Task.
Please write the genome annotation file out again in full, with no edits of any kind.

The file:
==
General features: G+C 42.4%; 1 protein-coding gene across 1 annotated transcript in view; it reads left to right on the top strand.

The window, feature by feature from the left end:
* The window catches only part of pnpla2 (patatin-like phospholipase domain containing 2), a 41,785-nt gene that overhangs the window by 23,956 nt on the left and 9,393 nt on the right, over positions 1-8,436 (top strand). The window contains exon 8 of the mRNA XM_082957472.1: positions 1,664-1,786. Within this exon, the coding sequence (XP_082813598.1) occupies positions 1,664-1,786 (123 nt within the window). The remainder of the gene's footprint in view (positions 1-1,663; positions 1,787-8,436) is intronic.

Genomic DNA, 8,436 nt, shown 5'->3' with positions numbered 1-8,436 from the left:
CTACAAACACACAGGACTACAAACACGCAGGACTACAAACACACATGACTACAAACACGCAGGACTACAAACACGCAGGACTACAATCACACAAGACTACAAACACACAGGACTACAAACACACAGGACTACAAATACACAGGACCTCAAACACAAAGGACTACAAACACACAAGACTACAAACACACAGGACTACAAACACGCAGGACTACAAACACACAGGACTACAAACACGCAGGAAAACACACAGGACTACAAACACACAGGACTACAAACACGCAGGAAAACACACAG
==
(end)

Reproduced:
General features: G+C 42.4%; 1 protein-coding gene across 1 annotated transcript in view; it reads left to right on the top strand.

The window, feature by feature from the left end:
* The window catches only part of pnpla2 (patatin-like phospholipase domain containing 2), a 41,785-nt gene that overhangs the window by 23,956 nt on the left and 9,393 nt on the right, over positions 1-8,436 (top strand). The window contains exon 8 of the mRNA XM_082957472.1: positions 1,664-1,786. Within this exon, the coding sequence (XP_082813598.1) occupies positions 1,664-1,786 (123 nt within the window). The remainder of the gene's footprint in view (positions 1-1,663; positions 1,787-8,436) is intronic.

Genomic DNA, 8,436 nt, shown 5'->3' with positions numbered 1-8,436 from the left:
CTACAAACACACAGGACTACAAACACGCAGGACTACAAACACACATGACTACAAACACGCAGGACTACAAACACGCAGGACTACAATCACACAAGACTACAAACACACAGGACTACAAACACACAGGACTACAAATACACAGGACCTCAAACACAAAGGACTACAAACACACAAGACTACAAACACACAGGACTACAAACACGCAGGACTACAAACACACAGGACTACAAACACGCAGGAAAACACACAGGACTACAAACACACAGGACTACAAACACGCAGGAAAACACACAG